By Adela Penagos, PhD, President
You are probably very familiar with Ryan Lochte’s fabricated tale about being robbed in Rio. While he has recently apologized for leaving details out of his story and has promised to become more mature as a result of this incident, Ryan’s situation reminded me of something I have seen many times in my career. I have reviewed résumés that embellish or exaggerate accomplishments and read essays where it is apparent that the author is not the person submitting the work. The truth comes out sooner or later. Thus, I want to persuade you to always be candid to avoid a situation that could jeopardize your future or put you in a position where you lose the trust of your community.
1. Accurately describe your abilities and degrees.
I have participated in search committees at every institution where I have worked. When candidates exaggerate their abilities, we will inevitably discover this by asking a very specific question on a particular skill set during the interview or by talking to his or her references. Another common area has been the fabrication of educational degrees. Recently, I discovered that someone put on his résumé that he was enrolled in a degree program that has been discontinued for more than two years. Why would someone misrepresent a degree? I have no idea, but a simple Google search, a background check, or a call to the institution where a person is pursuing the so called degree can dispel the mystery. Remember, you can lose a job you have been hired for or miss out on the opportunity to pursue a new career because of dishonesty.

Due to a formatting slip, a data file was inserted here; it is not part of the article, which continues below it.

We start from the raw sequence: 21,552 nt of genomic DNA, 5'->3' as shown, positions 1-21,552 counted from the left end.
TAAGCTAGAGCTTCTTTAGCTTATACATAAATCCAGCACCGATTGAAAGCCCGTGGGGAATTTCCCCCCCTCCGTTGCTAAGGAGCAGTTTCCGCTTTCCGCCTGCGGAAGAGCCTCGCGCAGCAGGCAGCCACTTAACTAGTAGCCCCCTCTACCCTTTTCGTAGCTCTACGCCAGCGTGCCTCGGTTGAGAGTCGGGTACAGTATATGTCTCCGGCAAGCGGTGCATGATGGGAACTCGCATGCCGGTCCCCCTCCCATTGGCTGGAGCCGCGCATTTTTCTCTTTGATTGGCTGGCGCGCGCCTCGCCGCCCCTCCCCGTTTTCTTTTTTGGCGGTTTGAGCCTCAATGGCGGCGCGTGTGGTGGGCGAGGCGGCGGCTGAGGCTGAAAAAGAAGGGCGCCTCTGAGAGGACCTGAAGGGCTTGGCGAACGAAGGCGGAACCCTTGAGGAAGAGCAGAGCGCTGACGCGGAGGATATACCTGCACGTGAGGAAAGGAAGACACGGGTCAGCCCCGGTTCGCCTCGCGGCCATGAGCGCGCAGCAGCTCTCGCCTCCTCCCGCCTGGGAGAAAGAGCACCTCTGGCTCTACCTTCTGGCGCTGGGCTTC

2. Submit your own work.
When I was an academic adviser, I worked very closely with one of my advisees on a personal statement he was going to submit for admissions at several Ivy League schools. Two years later, I was a member of an admissions selection committee at a highly selective institution. As I began reading the personal statement of one of the candidates I was surprised to read, word for word, the statement of my former advisee. You never know who will be reading what you submit. Thus, always submit your own work or you risk being denied admission to a prestigious program, failing a course, facing expulsion, or being fired.
3. Build trust.
The main ingredient in all of our relationships is trust. When we trust someone we can share our innermost feelings and stories and fully rely on this person. The more we share of ourselves the stronger our relationships will be. Therefore, do not destroy a relationship by misrepresenting yourself. Once the trust is gone, it is very hard, and often impossible, to mend a relationship.
As you head to college or into the workforce remember that being candid will pay dividends. You will gain respect from your peers, faculty, supervisors, and your community. You will like yourself more because you will not need to wear masks and many doors will open for you. Get ready to be the best you can be!